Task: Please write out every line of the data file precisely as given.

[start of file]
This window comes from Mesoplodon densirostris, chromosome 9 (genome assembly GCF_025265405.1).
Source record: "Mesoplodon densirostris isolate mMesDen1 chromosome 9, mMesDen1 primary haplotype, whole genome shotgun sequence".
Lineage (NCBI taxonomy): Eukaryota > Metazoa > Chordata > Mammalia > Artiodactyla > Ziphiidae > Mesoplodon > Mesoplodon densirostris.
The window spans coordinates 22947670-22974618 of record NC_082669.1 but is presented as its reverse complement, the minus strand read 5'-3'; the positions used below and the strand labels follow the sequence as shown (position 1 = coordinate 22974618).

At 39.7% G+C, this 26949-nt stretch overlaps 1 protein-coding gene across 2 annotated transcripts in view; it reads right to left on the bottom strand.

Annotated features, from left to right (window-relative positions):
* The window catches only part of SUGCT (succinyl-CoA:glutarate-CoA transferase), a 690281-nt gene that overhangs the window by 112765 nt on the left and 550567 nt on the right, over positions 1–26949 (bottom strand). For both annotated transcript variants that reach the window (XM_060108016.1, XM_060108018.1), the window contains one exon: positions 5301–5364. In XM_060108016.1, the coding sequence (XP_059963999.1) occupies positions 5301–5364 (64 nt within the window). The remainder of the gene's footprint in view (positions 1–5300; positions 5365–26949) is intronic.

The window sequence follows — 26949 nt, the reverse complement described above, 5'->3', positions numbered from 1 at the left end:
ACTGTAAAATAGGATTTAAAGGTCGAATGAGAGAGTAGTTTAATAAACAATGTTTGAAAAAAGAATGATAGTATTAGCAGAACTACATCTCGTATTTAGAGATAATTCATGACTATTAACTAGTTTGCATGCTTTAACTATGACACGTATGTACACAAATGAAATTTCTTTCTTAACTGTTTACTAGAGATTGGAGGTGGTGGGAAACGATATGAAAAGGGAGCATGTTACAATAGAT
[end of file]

This window comes from Mesoplodon densirostris, chromosome 9 (genome assembly GCF_025265405.1).
Source record: "Mesoplodon densirostris isolate mMesDen1 chromosome 9, mMesDen1 primary haplotype, whole genome shotgun sequence".
Lineage (NCBI taxonomy): Eukaryota > Metazoa > Chordata > Mammalia > Artiodactyla > Ziphiidae > Mesoplodon > Mesoplodon densirostris.
The window spans coordinates 22947670-22974618 of record NC_082669.1 but is presented as its reverse complement, the minus strand read 5'-3'; the positions used below and the strand labels follow the sequence as shown (position 1 = coordinate 22974618).

At 39.7% G+C, this 26949-nt stretch overlaps 1 protein-coding gene across 2 annotated transcripts in view; it reads right to left on the bottom strand.

Annotated features, from left to right (window-relative positions):
* The window catches only part of SUGCT (succinyl-CoA:glutarate-CoA transferase), a 690281-nt gene that overhangs the window by 112765 nt on the left and 550567 nt on the right, over positions 1–26949 (bottom strand). For both annotated transcript variants that reach the window (XM_060108016.1, XM_060108018.1), the window contains one exon: positions 5301–5364. In XM_060108016.1, the coding sequence (XP_059963999.1) occupies positions 5301–5364 (64 nt within the window). The remainder of the gene's footprint in view (positions 1–5300; positions 5365–26949) is intronic.

The window sequence follows — 26949 nt, the reverse complement described above, 5'->3', positions numbered from 1 at the left end:
ACTGTAAAATAGGATTTAAAGGTCGAATGAGAGAGTAGTTTAATAAACAATGTTTGAAAAAAGAATGATAGTATTAGCAGAACTACATCTCGTATTTAGAGATAATTCATGACTATTAACTAGTTTGCATGCTTTAACTATGACACGTATGTACACAAATGAAATTTCTTTCTTAACTGTTTACTAGAGATTGGAGGTGGTGGGAAACGATATGAAAAGGGAGCATGTTACAATAGAT